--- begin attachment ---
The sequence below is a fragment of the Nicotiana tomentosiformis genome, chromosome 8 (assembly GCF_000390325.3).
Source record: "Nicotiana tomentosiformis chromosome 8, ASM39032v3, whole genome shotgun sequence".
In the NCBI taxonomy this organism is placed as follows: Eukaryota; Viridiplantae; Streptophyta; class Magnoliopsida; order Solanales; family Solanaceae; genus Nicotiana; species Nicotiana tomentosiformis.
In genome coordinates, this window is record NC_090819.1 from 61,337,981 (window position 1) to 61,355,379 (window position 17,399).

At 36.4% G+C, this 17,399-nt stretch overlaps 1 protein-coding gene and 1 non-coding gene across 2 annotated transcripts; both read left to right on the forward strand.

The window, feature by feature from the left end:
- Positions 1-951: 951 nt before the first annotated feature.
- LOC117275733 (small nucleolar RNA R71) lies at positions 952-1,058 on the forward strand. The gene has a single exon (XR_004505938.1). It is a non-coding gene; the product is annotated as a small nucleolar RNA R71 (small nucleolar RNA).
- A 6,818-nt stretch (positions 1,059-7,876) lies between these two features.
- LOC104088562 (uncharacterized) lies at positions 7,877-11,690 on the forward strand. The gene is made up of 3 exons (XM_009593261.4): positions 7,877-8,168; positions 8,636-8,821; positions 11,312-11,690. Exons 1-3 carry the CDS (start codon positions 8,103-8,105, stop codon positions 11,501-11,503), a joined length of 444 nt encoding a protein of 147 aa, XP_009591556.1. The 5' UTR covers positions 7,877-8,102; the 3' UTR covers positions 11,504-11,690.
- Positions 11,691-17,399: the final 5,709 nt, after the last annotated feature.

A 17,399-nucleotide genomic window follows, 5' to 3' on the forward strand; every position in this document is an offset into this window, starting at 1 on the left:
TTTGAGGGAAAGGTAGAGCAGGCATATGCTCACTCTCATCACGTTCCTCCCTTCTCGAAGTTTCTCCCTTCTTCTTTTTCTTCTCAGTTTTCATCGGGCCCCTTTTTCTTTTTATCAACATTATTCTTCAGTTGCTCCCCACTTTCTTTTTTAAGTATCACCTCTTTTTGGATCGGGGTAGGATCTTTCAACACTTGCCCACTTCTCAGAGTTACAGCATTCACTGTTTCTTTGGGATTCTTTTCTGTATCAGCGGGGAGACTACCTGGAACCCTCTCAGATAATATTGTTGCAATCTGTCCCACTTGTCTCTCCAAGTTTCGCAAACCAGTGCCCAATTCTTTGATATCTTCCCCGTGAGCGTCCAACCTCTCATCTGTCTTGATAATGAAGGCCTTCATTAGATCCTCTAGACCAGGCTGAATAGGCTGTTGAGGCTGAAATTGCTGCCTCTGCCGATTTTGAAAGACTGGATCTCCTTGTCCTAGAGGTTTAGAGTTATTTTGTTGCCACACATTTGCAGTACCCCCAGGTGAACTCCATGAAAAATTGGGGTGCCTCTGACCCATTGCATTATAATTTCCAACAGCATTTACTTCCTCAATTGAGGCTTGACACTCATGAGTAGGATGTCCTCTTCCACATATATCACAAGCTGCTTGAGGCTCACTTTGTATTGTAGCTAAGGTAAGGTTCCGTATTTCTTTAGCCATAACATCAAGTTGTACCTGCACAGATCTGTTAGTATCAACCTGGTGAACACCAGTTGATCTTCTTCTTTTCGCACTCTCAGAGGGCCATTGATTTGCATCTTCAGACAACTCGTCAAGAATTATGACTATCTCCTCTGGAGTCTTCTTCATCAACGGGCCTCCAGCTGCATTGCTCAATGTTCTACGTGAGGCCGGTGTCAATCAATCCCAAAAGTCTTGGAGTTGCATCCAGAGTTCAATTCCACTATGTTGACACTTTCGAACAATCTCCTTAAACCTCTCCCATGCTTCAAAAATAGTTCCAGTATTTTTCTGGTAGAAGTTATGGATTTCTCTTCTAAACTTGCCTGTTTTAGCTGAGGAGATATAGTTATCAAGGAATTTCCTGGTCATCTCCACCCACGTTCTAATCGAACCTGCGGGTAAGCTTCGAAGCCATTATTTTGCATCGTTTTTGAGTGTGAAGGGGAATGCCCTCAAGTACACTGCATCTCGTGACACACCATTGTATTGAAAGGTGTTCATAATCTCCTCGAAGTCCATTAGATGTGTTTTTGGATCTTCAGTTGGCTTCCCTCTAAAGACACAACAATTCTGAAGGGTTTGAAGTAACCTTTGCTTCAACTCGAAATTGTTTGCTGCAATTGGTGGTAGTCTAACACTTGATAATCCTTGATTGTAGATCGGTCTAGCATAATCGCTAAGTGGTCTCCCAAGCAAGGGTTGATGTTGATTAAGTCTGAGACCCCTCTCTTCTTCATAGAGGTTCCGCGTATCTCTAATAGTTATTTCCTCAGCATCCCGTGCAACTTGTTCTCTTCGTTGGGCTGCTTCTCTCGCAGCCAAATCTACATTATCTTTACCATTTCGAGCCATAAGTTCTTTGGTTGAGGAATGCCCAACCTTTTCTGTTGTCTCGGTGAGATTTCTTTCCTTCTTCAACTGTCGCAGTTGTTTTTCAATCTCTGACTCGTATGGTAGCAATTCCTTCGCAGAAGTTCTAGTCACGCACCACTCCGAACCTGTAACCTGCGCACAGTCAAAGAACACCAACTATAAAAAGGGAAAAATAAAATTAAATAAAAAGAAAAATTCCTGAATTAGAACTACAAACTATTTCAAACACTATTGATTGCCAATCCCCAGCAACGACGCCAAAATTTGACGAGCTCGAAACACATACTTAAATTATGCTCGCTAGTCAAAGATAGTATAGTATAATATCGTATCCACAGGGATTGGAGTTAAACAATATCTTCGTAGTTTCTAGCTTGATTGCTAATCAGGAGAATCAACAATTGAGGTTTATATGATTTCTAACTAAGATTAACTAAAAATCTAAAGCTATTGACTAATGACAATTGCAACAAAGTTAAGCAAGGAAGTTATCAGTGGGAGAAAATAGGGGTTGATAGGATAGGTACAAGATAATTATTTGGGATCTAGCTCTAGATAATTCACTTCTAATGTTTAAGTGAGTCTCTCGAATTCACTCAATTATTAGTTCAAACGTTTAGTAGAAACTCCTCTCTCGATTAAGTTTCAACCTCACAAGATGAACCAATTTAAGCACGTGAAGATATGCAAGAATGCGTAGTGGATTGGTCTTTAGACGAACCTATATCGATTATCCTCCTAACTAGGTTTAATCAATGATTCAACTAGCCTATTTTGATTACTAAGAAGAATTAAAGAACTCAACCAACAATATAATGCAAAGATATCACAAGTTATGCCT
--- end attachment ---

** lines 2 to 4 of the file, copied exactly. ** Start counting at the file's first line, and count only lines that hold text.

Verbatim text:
Source record: "Nicotiana tomentosiformis chromosome 8, ASM39032v3, whole genome shotgun sequence".
In the NCBI taxonomy this organism is placed as follows: Eukaryota; Viridiplantae; Streptophyta; class Magnoliopsida; order Solanales; family Solanaceae; genus Nicotiana; species Nicotiana tomentosiformis.
In genome coordinates, this window is record NC_090819.1 from 61,337,981 (window position 1) to 61,355,379 (window position 17,399).